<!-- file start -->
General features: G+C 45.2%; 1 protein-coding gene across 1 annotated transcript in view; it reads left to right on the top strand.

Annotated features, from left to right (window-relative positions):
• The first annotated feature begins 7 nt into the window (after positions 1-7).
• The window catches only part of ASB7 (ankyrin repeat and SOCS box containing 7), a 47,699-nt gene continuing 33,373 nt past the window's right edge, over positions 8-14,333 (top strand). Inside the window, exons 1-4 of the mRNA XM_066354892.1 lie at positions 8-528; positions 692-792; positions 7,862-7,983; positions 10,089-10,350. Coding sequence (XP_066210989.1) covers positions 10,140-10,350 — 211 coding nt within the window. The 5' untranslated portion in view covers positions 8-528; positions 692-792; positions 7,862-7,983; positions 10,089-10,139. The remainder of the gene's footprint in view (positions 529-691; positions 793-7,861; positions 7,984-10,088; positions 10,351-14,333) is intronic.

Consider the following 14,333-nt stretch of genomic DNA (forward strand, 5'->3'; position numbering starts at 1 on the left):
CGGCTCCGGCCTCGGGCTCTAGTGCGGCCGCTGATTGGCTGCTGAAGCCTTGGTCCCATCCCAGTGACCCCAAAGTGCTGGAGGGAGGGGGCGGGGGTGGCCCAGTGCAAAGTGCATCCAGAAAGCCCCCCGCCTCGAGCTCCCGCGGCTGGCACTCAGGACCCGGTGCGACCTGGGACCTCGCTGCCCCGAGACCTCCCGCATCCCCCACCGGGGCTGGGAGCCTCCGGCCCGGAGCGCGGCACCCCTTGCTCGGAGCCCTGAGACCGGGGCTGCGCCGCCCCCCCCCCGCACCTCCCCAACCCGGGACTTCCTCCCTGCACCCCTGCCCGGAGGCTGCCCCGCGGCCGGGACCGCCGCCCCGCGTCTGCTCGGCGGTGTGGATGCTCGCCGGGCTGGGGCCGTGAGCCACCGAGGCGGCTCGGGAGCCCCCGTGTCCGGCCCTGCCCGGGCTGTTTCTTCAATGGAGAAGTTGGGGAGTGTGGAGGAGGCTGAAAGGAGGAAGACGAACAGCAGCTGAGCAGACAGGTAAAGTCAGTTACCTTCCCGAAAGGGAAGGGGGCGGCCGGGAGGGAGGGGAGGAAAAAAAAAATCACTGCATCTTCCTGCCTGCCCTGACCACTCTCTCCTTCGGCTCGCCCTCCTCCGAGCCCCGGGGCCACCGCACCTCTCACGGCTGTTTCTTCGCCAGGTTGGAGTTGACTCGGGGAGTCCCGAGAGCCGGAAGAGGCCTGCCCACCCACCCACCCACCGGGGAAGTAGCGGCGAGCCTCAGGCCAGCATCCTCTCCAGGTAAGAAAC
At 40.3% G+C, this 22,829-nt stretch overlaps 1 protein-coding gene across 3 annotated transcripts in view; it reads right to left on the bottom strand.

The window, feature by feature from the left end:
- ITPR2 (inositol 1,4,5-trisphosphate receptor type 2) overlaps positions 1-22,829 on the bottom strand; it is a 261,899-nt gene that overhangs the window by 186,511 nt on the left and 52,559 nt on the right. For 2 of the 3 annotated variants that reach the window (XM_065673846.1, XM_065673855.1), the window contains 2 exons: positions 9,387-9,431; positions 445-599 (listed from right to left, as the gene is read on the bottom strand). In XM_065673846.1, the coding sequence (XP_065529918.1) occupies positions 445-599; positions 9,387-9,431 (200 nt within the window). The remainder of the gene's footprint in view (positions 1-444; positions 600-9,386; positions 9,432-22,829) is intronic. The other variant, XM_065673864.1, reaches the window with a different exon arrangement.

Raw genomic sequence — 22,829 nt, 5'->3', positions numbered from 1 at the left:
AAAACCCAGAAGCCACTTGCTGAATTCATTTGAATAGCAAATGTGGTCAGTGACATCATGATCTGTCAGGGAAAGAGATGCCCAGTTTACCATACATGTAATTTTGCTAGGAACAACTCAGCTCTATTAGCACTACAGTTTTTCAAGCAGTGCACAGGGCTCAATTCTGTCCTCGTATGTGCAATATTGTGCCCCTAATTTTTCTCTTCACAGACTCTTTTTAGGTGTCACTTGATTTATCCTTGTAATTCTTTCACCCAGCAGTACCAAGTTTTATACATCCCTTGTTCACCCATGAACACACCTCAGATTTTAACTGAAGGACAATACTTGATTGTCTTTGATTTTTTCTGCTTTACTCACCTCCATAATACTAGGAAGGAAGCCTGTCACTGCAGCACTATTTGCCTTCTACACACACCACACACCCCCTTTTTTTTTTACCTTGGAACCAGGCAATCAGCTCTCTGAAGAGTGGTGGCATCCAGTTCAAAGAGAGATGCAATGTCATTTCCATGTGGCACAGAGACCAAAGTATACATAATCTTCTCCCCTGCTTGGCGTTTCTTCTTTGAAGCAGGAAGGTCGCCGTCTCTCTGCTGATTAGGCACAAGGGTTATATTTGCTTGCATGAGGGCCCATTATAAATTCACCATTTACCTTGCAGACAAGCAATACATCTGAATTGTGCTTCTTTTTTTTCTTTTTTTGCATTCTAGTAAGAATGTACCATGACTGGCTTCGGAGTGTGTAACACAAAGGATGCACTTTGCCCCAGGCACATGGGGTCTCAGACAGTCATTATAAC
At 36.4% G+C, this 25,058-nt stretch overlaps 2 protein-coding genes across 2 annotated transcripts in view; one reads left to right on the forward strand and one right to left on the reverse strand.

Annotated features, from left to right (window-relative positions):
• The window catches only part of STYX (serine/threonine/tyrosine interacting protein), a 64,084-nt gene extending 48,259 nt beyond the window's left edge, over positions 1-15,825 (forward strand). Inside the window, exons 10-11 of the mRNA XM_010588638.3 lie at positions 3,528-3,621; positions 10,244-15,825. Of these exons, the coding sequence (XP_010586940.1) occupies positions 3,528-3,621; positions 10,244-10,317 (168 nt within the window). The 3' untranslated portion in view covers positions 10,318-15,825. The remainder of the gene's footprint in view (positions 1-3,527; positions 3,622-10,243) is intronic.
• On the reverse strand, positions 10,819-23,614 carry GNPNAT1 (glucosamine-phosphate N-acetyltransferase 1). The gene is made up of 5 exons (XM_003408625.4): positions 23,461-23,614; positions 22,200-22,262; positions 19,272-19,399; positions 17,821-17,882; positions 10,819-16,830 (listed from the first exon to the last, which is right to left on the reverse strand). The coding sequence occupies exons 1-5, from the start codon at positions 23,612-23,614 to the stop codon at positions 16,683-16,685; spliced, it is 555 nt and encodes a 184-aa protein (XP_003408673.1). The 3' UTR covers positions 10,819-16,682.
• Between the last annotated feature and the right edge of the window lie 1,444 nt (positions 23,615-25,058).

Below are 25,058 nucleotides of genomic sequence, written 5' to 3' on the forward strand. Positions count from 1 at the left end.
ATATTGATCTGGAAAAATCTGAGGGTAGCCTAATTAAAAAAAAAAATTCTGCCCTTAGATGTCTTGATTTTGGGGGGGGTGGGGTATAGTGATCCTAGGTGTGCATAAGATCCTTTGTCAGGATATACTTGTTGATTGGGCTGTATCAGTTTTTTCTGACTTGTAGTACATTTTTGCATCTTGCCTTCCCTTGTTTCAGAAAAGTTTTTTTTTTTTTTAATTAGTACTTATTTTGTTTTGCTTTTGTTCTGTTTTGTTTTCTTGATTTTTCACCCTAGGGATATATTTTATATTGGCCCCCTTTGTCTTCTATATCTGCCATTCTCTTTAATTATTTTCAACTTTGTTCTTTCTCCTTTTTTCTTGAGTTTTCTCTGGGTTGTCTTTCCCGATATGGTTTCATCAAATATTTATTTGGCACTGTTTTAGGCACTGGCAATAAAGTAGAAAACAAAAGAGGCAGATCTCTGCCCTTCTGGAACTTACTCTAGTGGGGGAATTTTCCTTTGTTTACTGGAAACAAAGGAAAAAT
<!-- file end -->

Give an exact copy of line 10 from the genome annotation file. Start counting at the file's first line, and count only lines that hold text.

Raw genomic sequence — 22,829 nt, 5'->3', positions numbered from 1 at the left: